Hold on – it’s gonna be a rough ride…. A glance through the latest housing index – both the locally compiled index and international index – reveals that consumers worldwide are feeling the pinch in their pockets. There is simply no money as the world economy exhibits signs of continuous slowdown.
And Namibia is no exception. There are cautions that things would get tighter in the months to come. For Namibians this could translate into some people being no longer able to afford mortgages, those who were thinking of buying houses may find themselves putting it off until the burden on their pocket eases.
The inflations would stretch the wages to the extent they can no longer cover the necessities, and for many there are no expectations of salary increases, according to the latest FNB Housing Price Index.
There are Namibian towns that have been the hardest hit by the economic turbulences. In Oshikango, for instance, house prices fell by nearly 53 percent. A house that in 2014 was priced at N$1.1 million is now priced at N$425 000.
In Oshakati, a house that was priced at N$964 100 in 2014 is now priced at N$539 900.
It was not long ago that the FNB Housing Index of 2015 declared Oshakati as Namibia’s town with the highest house price increases in 2014 – as well as for the last five years. An Oshakati house that cost N$486 300 in 2009 was priced at N$964 100 in December 2014, while as a similar house in Windhoek priced at N$472 000 in 2009 was priced at N$900 000 in December 2014.
Namibia’s northern region appears to have the most towns that have registered the most declines in house prices, according to the most recent FNB Housing Index. However, as of the impact of this on the towns themselves Daniel Kavishe, who authored the report, says “it is too early to say”.
Other Namibians towns that registered declines in house prices include Otjiwarongo, Usakos, Oshikuku, Omuthiya, Okahandja, and Lüderitz.
“These towns still receive sizeable demand across the housing segments even though the growth may not be as high as previous years. Investment in property in the north will continue moving forward with more affordable value per square metre as compared with central Namibia,” Kavishe tells New Era Weekend.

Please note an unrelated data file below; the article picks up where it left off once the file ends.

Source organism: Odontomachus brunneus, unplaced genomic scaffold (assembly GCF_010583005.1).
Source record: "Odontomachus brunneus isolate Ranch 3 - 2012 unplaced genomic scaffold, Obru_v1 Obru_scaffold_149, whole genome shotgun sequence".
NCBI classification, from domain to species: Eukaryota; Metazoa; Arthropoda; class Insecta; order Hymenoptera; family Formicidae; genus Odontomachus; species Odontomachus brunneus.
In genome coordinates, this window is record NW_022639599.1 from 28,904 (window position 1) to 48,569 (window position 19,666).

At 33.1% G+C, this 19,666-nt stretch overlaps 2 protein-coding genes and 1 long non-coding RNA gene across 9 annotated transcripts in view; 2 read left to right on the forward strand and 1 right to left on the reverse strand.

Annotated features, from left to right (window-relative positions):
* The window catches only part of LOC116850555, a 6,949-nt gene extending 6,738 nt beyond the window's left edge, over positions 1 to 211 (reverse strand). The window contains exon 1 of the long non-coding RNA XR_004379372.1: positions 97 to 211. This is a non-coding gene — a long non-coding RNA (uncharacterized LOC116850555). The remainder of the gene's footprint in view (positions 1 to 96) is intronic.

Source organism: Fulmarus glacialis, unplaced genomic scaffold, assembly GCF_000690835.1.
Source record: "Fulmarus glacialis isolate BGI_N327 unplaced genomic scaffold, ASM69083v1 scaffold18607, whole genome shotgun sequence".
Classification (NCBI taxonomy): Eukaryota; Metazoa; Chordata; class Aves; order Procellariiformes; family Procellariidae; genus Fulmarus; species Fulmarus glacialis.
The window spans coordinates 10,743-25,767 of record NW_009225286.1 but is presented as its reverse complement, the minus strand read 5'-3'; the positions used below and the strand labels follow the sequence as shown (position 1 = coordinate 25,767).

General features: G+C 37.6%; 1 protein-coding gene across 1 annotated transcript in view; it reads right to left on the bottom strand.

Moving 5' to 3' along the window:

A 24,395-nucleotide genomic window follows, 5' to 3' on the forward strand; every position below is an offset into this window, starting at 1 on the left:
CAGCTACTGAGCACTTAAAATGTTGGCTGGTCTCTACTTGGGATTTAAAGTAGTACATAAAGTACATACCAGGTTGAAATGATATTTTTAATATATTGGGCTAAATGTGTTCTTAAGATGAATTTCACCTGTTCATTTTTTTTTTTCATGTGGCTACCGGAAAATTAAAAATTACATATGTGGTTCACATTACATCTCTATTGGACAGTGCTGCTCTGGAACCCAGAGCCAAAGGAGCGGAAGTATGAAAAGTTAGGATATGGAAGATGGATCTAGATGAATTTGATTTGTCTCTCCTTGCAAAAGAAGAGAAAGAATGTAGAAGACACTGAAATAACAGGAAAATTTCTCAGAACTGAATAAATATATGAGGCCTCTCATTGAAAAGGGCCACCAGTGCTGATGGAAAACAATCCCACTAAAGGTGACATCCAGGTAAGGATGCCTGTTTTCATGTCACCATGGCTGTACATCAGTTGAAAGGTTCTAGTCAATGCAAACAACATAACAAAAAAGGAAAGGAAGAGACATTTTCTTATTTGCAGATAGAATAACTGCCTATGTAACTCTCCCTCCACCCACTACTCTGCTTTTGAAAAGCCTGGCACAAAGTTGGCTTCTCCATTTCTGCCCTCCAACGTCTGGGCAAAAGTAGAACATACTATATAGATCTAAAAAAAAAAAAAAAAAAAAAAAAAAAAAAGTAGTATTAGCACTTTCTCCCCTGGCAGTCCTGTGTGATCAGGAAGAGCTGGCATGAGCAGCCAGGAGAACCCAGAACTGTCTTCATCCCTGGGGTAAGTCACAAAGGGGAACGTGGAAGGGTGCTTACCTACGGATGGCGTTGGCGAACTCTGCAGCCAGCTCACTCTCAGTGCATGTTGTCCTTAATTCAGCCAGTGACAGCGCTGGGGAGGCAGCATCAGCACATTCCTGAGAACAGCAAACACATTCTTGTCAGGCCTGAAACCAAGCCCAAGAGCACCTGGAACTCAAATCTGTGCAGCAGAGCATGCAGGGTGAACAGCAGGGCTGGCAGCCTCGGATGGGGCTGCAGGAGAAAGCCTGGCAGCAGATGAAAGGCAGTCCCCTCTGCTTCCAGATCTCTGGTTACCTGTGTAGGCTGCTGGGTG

Oshikango, for instance, benefited from increased activity at the border and generally has always had massive price volatility because the volumes of transactions were few between one or two houses.
“Consumers are facing tighter monetary conditions with rising inflation and higher interest rates. The expectation of sluggish wage growth for the remainder of the year will further exacerbate affordability issues. Compound these issues with the increase in cost of home ownership via rising property rates and taxes and higher utility tariffs, consumers delaying purchase decisions becomes expected,” explains Kavishe.
Kavishe nevertheless says there is anticipation for stable demand for areas like Rundu, Ongwediva, Ondangwa and Oshakati.
However, even when compared to other countries in the world, Namibia’s house prices have gone down dramatically.
Kavishe says a comparison of Namibia’s first quarter house price index growth data with the latest report from the Knight Frank House Price Index ranks Namibia at number six in the world. Which is good news, seeing that Namibia was at one point ranked as the most expensive country, up there with Hong Kong.
Nevertheless, property price growth across the world has started to cool with increasing economic and political uncertainty creeping in.
Major concerns seem to stem from political uncertainty in Europe and America, while economic slowdown is the main culprit for lacklustre performance among most emerging market states.
The high growth housing markets include Turkey, Sweden and New Zealand with growth rates well above 10 percent, while Ukraine, Taiwan and Greece are all experiencing a drop in property prices.
Kavishe speaks of the property market as “expected to undergo structural changes over the next few periods as demand-side pressures ease and as supply gradually gains traction”.
And this is not only for prospective house buyers, who would have to contend with decelerating disposable income growth.
Contractors too would feel the pinch. “With the drought increasing risks for developers and the long-term implications thereof, we have seen a slowdown in overall housing construction,” Kavishe says.
The report notes that saturation in the upper price segment, along with a general slowdown in the middle price segment, will begin to drive developers towards the affordable lower price segment in 2017 and beyond. A rebalancing of the supply mix towards the less profitable segments will squeeze inefficient developers out of business as developer margins compress and volumes accelerate.
According to the report, new house builds fell 21.73 percent over the first six months to a mere 65 houses completed in Windhoek.
“Despite the slowdown in new house builds, we revise our year-end growth projection downwards to 10 percent from 13 percent,” the report said.
“Data from the third quarter will be pivotal in cementing this view, as coastal properties begin to seasonally moderate and a host of cost-effective houses from NHE and the mass housing program drive down prices, albeit temporarily,” he says.